Your Starter Guide to Maker Spaces by Nicholas Provenzano

6. Maker Spaces and Project-Based Learning>

  • Nick has been a project-based learning teacher for several years. He gradually moved away from bubble tests and now doesn’t use them. He feels that students demonstrate understanding through their projects. One usually started with receipt projects where students are given step by step directions and end up with similar results. From there you can move towards free-range projects that are more open-ended, but still have some constraints regarding content. Finally, Nick got to the point where students had one day every week to work on projects of their own design with minimal constraints.
  • Projects and maker spaces were made for each other. If you want to create and grow a culture of making, it will be hard to do without the freedom that projects allow. When projects are finished they need to be presented to the class in some format. You should also consider showing them off on a classroom blog. Nick requires that every student give at least one TED-style talk each year about a project. There are links here to four of his students’ talks. Since the teacher will be bouncing around the class acting as a cheerleader, co-problem solver, and nudger expect this to log a lot of miles.

7. Failure and Maker Spaces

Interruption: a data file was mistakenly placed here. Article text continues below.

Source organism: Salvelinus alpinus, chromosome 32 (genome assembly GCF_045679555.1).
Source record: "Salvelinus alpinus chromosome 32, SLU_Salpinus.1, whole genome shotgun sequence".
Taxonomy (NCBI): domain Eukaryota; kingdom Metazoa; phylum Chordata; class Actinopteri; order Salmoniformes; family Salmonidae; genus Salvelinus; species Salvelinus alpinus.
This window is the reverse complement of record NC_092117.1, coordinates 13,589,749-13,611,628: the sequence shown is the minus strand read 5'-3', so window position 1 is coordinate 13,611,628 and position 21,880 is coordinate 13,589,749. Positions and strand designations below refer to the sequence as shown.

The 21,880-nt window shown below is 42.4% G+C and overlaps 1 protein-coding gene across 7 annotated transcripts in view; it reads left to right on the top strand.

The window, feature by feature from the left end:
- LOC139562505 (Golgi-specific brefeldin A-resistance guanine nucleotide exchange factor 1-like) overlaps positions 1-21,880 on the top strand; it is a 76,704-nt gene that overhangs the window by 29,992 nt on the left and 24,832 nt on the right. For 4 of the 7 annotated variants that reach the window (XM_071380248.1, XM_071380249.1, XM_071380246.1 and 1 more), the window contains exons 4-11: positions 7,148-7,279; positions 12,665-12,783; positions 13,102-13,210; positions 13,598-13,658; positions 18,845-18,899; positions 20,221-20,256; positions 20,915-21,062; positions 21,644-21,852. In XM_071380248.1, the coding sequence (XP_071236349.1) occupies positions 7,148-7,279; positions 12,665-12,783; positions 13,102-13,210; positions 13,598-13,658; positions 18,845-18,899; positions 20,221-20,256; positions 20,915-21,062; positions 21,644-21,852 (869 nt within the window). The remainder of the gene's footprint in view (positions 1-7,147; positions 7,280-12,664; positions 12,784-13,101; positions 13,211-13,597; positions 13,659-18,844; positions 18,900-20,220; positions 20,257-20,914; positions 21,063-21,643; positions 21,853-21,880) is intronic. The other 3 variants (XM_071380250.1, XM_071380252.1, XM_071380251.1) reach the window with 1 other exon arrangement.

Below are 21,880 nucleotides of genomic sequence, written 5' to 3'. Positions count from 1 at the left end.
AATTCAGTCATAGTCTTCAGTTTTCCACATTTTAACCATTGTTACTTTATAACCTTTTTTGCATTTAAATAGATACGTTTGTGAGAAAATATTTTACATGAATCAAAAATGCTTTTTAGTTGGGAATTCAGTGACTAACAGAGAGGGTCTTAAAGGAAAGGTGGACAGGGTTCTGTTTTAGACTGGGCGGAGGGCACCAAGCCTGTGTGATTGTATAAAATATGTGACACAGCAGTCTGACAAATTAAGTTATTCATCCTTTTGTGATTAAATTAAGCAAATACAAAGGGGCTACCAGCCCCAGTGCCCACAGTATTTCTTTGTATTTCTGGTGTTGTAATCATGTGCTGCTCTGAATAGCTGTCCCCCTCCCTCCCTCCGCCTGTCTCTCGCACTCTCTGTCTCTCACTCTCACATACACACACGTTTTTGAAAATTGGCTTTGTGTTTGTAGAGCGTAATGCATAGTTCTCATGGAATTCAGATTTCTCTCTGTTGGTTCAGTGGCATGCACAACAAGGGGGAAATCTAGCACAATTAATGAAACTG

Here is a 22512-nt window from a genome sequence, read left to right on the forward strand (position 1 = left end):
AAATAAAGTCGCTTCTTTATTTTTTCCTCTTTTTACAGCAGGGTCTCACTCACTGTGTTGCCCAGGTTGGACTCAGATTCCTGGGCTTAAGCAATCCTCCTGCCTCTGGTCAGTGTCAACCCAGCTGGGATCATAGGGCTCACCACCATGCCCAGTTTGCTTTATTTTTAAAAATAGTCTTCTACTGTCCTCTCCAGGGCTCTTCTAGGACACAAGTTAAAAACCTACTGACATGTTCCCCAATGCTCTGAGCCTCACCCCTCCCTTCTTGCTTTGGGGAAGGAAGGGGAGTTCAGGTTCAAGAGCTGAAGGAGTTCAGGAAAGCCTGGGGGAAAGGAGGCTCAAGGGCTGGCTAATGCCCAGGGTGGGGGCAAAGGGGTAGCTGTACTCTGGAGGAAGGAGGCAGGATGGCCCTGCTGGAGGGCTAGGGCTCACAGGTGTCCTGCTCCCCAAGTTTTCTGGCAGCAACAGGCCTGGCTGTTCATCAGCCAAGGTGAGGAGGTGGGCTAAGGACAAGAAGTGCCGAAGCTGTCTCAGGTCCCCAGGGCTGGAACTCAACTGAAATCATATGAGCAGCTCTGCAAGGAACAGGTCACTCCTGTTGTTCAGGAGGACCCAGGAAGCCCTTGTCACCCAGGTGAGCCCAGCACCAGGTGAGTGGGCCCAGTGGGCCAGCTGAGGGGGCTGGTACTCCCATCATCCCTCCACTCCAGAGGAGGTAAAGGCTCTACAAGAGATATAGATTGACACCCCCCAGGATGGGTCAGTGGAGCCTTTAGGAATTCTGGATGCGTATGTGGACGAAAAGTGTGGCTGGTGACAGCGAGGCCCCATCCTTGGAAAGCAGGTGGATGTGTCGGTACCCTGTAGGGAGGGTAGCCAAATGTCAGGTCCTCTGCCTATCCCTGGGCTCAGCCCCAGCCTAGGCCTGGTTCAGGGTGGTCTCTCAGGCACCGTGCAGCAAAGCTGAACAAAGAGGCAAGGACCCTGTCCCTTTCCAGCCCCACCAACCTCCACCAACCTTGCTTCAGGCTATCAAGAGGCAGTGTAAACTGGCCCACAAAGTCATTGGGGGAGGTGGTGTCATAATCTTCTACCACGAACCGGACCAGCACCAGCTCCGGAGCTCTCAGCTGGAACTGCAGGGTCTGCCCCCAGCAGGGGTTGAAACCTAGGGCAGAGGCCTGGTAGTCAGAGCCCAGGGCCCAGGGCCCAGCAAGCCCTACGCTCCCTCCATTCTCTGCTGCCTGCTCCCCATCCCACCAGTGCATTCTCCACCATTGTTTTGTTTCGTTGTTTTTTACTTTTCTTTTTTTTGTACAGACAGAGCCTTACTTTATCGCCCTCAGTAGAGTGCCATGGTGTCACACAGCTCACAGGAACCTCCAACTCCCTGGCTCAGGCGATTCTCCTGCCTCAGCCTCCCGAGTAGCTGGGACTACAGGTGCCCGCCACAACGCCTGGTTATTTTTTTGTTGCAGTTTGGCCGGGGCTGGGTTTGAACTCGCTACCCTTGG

• Students experience failure from time to time and many schools spend too much time chastising students who fail. Makerspaces can help this come to an end. By their nature, failure is built in. They allow you to experiment, fail, and try again. As students try and fail they will become better problem solvers and critical thinkers. (Doug: Businesses want people who can learn from failure and move on.) Anyone who has played a video game understands how failing can promote learning and cause you to strive to make it to the next level.

8. Final Thoughts

  • Nick recommends that you avoid planning paralysis and get started. The Internet has a lot of resources and you should share your success too. Check the hashtag #MakerEd. Be sure to involve students as you create your maker space that is accessible to all. Be sure to be a maker yourself and above all, have fun. Don’t hesitate to reach out to Nick if you have questions or need help. Thanks, Nick.

Nicholas Provenzano

  • Nicholas has taught English language arts for fifteen years but has always been a maker. He has a master’s degree from Central Michigan University in educational technology and has spent time traveling the country sharing his ideas about what students can do in the classroom. He is passionate about giving every student a chance to learn something new and exciting. Check out TheNerdyTeacher.Com and follow him on Twitter @thenerdyteacher.
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